Beer, Breweries, Barrels and Laughs

I have had a love of beer for as long as I can remember – it’s never ever been work!

The best thing about the entire brewing community globally is that there is always more to explore, discover and learn in the world of great beer.

It’s no secret that I’ve always loved farmhouse ales, sours and aging beer in barrels. It simply bridges many sensory gaps between beer and wine. Forest for the Trees lets me work more with these styles and brings my winemaking studies and experiences of the past into my brewing world today. I think that’s a pretty cool thing!

Over the years, I’ve visited heaps of breweries around the world and made many long-term friends, something I am very proud of. More recently I’ve become a pseudo-Belgian citizen - well, not really, but I do travel there as much as I can. Belgium, for me, is the home land of all things farmhouse: farmyard, sour, barrel, mixed ferment, wild ferment, natural ferment. I have been fortunate to be a regular traveller there and visit many of their iconic breweries. There’s something incredibly special about these breweries, their history and the much-loved beers they continue to brew.

I’ve been so very lucky to meet the people behind these breweries – many of which I now call my friends. I look forward to sharing my Belgium beer adventure stories over the coming months! Should be fun for all of us! Unashamedly here’s one very special moment to start the ball rolling.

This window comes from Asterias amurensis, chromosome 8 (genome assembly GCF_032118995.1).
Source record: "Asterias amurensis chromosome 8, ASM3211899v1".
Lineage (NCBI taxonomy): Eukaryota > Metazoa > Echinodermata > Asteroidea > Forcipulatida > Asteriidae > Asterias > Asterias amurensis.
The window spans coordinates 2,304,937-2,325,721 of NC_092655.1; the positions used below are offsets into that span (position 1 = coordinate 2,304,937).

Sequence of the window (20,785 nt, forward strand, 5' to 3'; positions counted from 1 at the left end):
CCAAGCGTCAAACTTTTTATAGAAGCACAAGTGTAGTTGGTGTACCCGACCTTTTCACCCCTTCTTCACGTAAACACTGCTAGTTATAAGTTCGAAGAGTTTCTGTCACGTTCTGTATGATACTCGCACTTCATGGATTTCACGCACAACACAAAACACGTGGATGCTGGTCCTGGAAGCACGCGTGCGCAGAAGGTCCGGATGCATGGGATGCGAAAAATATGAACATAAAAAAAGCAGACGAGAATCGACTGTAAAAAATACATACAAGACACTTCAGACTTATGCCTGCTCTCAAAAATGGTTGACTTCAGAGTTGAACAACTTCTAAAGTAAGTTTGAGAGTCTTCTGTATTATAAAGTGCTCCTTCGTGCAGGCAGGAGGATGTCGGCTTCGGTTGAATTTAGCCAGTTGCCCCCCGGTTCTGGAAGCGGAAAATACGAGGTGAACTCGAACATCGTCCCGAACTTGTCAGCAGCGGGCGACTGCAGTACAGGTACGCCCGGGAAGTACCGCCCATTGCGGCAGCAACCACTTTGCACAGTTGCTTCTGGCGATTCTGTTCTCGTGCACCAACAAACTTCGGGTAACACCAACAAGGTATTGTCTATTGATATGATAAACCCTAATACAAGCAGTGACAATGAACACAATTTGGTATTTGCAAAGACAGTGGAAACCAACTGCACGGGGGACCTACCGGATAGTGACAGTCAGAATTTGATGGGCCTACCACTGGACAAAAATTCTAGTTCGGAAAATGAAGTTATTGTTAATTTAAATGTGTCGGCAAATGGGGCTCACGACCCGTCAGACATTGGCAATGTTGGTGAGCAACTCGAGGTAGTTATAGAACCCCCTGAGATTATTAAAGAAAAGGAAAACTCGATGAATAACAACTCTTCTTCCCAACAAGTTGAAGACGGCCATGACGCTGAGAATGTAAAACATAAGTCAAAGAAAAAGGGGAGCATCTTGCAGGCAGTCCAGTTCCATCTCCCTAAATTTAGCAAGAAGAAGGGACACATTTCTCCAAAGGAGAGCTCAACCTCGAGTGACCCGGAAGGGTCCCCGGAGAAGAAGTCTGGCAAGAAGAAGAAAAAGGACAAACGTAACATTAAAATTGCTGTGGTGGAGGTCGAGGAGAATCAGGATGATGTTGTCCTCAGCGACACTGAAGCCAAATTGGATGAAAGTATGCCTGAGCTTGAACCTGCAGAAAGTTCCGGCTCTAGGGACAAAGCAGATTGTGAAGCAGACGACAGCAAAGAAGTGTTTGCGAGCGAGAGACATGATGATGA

Jean van Roy of Cantillon.

I first met Jean about five or six years ago, when he was racing around his central Brussels brewery trying to make everyone feel comfortable and relaxed. Jean is proudly the fourth-generation brewer of this Lambic temple, which sees visitors from all around the world.  One of Belgium’s most famous breweries, Cantillon is in the heart of Brussels, just minutes’ walk from the main train station that delivers many of its beery drinkers. Cantillon started in the early 1900’s and only brews Lambic beers. Jean van Roy has kept very much to the same principles as his great-grandfather who established the brewery. This iconic brewery is as rustic and raw now as it probably was 100 years ago. 

On my most recent visit to see Jean early this year and seeing the mayhem of a Cantillon brew day, he asked me, are you staying a bit. “Of course,” I said. “I’ve nowhere else to be this afternoon.”  He then vanished for half an hour. It was worth it.

Jean had dived down into his Cantillon cellar. His personal Cantillon cellar! He returned with what could only be described as Brewers Gold. I couldn’t believe that he had returned with was a 1984 Grand Cru Cantillon!

This Grand Cru was like any Grand Cru should drink - be it French wine or Belgium beer. It was amazing!

It was a deep golden colour. At first smell the sourness was still intense, as was its taste. Despite its age, the sourness was balanced by a lifted grain weight which carried this beer so well. The palate structure was so tight with no rough edges at all. For a beer that was 35 years old, it was incredible! Something I will never forget. It was absolutely a once in a lifetime experience I feel very lucky to have shared with Jean. 

Thank you beer, thank you Jean, thank you Cantillon! 



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